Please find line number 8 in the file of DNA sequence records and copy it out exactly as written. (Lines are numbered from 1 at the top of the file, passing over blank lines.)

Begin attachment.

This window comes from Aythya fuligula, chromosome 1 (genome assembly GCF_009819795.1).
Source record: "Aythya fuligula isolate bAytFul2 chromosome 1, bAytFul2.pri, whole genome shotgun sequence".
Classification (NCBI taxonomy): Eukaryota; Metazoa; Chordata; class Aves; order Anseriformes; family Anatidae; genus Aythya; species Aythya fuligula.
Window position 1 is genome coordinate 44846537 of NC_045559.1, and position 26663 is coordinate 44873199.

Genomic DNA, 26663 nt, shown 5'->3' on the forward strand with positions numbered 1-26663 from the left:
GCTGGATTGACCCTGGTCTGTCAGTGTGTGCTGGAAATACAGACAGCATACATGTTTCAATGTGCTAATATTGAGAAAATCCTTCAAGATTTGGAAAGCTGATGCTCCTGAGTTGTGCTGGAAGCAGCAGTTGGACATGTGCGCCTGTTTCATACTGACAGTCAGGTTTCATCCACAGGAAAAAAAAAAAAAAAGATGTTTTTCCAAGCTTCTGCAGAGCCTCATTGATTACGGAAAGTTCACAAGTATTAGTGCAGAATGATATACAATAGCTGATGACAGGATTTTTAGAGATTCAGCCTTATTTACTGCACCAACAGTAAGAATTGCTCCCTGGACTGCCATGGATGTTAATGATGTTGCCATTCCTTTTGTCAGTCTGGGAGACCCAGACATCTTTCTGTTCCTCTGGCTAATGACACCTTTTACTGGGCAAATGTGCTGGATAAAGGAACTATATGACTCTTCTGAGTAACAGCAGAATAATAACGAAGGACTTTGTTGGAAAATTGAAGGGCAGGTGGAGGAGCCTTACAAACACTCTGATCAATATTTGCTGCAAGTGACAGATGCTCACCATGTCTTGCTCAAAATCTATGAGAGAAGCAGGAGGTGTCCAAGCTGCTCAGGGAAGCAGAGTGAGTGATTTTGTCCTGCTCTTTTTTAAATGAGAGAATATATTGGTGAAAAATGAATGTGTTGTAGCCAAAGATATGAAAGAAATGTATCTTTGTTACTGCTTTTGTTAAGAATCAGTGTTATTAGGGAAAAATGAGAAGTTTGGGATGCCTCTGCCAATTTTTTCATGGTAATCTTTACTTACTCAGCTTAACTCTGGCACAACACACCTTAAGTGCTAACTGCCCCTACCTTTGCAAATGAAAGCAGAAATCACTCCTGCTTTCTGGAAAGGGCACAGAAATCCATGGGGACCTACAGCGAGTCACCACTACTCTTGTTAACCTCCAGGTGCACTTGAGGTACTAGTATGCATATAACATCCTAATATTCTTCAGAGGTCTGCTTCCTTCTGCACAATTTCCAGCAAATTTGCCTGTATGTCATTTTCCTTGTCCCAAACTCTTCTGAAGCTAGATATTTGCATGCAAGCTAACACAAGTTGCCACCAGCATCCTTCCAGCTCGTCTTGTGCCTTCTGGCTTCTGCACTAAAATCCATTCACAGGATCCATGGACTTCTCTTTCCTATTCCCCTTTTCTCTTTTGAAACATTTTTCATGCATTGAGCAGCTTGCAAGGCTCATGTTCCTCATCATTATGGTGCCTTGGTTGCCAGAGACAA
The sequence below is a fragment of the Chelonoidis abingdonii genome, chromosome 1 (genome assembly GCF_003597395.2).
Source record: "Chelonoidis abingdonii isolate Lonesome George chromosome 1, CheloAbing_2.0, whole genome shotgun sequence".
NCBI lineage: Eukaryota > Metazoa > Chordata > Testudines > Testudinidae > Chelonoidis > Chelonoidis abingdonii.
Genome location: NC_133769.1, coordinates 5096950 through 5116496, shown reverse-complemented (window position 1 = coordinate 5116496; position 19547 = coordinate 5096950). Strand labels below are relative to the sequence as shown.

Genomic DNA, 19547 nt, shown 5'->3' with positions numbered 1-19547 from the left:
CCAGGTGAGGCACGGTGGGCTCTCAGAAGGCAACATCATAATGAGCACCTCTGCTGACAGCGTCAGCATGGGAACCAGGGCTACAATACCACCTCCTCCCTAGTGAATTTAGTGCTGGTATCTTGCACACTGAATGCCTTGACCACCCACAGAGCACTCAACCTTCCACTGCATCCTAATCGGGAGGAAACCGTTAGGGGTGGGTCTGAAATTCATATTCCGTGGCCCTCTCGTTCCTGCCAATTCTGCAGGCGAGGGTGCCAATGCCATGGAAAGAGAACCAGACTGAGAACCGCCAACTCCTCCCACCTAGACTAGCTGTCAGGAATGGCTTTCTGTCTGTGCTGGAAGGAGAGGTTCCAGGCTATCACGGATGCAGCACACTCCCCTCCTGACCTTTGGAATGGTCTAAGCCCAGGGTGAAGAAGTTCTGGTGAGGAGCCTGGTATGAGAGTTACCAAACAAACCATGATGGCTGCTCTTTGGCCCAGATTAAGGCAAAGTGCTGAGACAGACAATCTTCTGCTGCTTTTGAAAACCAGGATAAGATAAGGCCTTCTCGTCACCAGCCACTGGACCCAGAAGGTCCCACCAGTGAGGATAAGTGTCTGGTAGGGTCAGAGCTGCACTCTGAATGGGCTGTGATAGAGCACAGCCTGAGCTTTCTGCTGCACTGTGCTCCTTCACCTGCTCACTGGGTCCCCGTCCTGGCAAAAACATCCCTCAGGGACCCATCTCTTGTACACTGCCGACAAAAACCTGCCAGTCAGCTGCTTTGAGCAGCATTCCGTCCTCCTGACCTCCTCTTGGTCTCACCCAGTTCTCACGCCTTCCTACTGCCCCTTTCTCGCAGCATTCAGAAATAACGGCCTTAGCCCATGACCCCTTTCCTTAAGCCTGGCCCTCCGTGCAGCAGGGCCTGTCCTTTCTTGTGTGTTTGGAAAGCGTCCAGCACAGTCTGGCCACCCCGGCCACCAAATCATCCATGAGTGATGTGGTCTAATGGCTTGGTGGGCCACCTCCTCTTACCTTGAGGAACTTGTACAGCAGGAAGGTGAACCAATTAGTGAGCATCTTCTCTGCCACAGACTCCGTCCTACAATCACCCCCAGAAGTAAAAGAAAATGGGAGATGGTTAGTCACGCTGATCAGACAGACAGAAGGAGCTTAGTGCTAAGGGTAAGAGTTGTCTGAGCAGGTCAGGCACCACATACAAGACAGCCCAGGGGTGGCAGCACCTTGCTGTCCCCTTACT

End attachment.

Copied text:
Source record: "Chelonoidis abingdonii isolate Lonesome George chromosome 1, CheloAbing_2.0, whole genome shotgun sequence".